The question has to be asked: At what point do we focus our attention on the administrators when handing out the blame? It seems to me that whilst there is always going to be poor teachers in the system, nowhere near enough focus is directed to policymakers as well as those in management positions and on school counsels.

5. More support for kids floundering in the classroom – Differentiation is an essential practice in a modern classroom, but it doesn’t completely address the issues at hand. When a child is 3 class levels below their peers, what does one do? If the school can’t get funding for that child, what then? The same goes for children on the spectrum. They require a more controlled and traditional classroom set-up. The new, more chaotic and interactional style of teaching and learning doesn’t seem to be doing them wonders. How does a teacher give them what they need without stifling other learners who are embracing group learning and creative and engaging lesson planning? These issues need to be dealt with to support teachers.

 

I must stress that these resolutions don’t necessarily apply to my own workplace, but from what I am discovering, are very big issues that should be considered over the course of the year.

 

Michael Grossman is the author of the hilarious new children’s book, My Favourite Comedian. You can buy a copy by clicking on this link.

11 Mental Illness Myths

March 29, 2014

mental illness

Courtesy of The Huffington Post:

 

You Are Not Sick
MYTH: Bipolar disorder just means mood swings
FACT: Bipolar disorder is an illness with severe mood swings. Often, bipolar can interfere with one’s daily functioning, and sometimes can even lead to suicide, according to Dr. Prakash Masand, a psychiatrist and president of Global Medical Education.

Am I Cured?
MYTH: Once you feel better you can stop taking your medication
FACT: Almost all patients with psychiatric illness need maintenance treatment for a while, even if they start “feeling better.” Masand says this is to prevent relapses and recurrences, similar to diabetes and heart disease patients.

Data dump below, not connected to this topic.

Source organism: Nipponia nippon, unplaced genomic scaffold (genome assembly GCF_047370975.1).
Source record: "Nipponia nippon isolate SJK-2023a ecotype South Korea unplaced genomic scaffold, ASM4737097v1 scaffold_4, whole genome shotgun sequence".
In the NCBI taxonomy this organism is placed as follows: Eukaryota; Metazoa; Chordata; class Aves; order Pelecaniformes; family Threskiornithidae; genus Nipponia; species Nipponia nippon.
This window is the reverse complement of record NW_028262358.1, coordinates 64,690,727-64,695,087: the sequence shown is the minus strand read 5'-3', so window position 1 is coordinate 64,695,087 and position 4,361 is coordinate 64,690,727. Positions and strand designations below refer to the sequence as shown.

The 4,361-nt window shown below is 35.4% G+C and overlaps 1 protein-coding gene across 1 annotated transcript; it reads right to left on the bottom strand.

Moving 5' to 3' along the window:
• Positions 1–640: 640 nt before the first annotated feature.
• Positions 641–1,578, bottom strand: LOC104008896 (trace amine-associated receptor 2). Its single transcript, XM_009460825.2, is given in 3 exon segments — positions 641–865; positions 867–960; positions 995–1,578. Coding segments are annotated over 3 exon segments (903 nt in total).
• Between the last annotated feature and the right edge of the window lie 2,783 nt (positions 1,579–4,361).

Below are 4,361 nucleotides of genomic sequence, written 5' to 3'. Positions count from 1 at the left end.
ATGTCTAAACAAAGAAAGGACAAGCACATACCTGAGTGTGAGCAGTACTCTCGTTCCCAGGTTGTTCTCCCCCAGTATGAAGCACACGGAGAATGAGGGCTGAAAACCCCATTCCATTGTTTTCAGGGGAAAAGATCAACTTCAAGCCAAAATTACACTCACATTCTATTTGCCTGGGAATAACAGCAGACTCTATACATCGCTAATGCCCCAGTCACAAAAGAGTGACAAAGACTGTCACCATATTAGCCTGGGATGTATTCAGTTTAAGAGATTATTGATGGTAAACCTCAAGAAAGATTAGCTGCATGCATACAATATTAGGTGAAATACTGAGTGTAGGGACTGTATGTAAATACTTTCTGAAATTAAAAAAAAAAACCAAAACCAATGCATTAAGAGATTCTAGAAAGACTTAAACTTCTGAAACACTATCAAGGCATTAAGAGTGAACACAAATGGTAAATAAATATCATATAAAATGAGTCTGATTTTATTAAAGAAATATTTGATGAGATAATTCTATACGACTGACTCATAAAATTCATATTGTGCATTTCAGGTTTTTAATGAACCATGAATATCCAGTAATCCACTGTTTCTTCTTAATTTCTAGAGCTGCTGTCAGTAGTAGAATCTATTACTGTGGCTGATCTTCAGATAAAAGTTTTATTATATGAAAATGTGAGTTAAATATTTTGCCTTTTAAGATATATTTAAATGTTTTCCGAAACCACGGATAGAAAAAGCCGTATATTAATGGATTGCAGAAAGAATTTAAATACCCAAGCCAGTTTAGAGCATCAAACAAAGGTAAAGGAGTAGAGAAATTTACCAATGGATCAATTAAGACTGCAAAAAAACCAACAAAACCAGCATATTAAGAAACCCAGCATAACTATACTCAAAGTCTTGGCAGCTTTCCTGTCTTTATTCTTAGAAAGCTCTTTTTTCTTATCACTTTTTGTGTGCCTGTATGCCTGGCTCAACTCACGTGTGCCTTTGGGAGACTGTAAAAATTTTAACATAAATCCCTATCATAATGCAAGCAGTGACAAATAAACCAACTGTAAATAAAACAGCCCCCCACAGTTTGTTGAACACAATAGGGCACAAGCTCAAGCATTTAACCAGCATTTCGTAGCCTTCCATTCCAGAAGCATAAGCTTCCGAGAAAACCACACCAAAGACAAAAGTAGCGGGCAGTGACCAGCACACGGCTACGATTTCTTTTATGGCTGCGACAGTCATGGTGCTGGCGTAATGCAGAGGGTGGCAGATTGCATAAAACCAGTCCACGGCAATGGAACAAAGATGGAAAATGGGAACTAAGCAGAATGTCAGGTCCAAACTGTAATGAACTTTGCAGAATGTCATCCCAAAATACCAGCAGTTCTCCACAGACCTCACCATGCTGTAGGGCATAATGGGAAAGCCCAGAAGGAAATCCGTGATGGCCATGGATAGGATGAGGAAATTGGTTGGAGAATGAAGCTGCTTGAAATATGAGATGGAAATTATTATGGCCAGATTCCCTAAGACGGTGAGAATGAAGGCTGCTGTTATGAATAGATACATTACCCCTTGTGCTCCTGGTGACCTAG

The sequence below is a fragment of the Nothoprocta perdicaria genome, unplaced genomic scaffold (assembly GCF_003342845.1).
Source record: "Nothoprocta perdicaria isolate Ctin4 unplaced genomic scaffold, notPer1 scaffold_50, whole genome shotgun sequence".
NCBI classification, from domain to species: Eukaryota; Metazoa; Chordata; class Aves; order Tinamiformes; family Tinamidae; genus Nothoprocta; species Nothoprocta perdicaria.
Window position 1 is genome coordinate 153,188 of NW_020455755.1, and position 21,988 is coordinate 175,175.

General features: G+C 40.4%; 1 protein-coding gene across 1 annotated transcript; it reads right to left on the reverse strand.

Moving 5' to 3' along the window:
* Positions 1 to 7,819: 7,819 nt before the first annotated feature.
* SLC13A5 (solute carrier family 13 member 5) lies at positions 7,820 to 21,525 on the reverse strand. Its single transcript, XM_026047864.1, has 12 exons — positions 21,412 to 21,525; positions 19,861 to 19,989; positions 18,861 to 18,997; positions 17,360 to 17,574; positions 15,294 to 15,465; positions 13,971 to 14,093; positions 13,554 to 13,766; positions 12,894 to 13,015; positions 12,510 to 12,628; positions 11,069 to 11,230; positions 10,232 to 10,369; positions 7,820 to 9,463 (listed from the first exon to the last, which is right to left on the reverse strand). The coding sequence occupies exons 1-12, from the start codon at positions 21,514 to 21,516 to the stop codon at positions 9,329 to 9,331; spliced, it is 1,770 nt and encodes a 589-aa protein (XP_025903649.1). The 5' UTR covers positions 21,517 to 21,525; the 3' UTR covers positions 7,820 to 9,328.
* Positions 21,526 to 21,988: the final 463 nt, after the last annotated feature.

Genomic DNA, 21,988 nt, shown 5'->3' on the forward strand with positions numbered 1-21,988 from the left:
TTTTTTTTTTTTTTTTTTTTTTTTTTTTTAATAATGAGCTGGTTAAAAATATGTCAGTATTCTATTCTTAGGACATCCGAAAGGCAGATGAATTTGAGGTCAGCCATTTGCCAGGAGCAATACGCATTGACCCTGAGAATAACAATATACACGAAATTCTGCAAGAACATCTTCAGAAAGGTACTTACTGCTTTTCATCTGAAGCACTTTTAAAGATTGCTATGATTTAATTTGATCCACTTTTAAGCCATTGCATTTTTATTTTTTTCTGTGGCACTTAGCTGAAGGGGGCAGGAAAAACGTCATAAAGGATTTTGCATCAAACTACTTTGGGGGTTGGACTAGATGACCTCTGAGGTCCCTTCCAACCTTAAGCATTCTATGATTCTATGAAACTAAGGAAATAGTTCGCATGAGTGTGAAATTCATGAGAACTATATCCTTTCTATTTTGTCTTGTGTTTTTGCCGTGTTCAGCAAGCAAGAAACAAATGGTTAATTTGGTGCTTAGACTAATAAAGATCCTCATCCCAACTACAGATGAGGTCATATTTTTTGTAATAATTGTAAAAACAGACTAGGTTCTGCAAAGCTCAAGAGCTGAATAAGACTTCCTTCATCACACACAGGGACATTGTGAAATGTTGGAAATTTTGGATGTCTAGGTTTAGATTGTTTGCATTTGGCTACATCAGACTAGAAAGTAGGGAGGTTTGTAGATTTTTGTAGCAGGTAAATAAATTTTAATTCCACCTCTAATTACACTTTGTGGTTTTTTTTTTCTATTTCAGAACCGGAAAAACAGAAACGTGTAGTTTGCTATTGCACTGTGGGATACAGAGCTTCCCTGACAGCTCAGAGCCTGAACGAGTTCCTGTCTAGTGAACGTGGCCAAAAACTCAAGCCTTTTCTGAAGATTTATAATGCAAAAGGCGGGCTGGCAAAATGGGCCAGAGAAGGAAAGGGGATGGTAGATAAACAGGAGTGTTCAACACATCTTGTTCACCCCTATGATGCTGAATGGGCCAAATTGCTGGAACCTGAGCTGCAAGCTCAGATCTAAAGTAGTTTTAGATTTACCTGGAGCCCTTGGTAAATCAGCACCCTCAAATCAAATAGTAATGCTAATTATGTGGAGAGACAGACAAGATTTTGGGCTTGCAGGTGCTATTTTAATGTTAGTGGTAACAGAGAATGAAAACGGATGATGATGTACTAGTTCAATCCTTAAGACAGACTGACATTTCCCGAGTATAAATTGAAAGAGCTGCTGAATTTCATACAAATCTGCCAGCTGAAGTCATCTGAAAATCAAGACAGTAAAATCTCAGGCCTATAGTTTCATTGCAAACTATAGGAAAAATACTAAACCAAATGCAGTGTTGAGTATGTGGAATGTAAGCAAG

Your Relationship Is To Blame
MYTH: Psychiatric illness is a result of bad relationships
FACT: All psychiatric illnesses have a genetic component and an environmental component, Masand says. A bad relationship, for example, is only one of several factors.

You Can’t Handle It
MYTH: Psychiatric illnesses are due to weak character or inadequate coping skills
FACT: Psychiatric illnesses are medical illnesses with several origins like all other illnesses, Masand says. Just because you cry easily or can’t cope with personal problems, it doesn’t make you weak or more likely to be mentally ill.

It Will Go Away
MYTH: Depression is just sadness that will go away
FACT: Depression is a serious medical illness with morbidity and mortality, Masand says. Not all people show obvious signs of being depressed either. While some seek medication or go to therapy to cope, Masand says others try exercise, yoga or meditation. On the flip side, if someone is often sad or emotional, it doesn’t necessarily mean they are depressed.

You Won’t Have A ‘Normal’ Life
MYTH: Once you have depression or bipolar disorder, you will never achieve your full potential or live a ‘normal’ life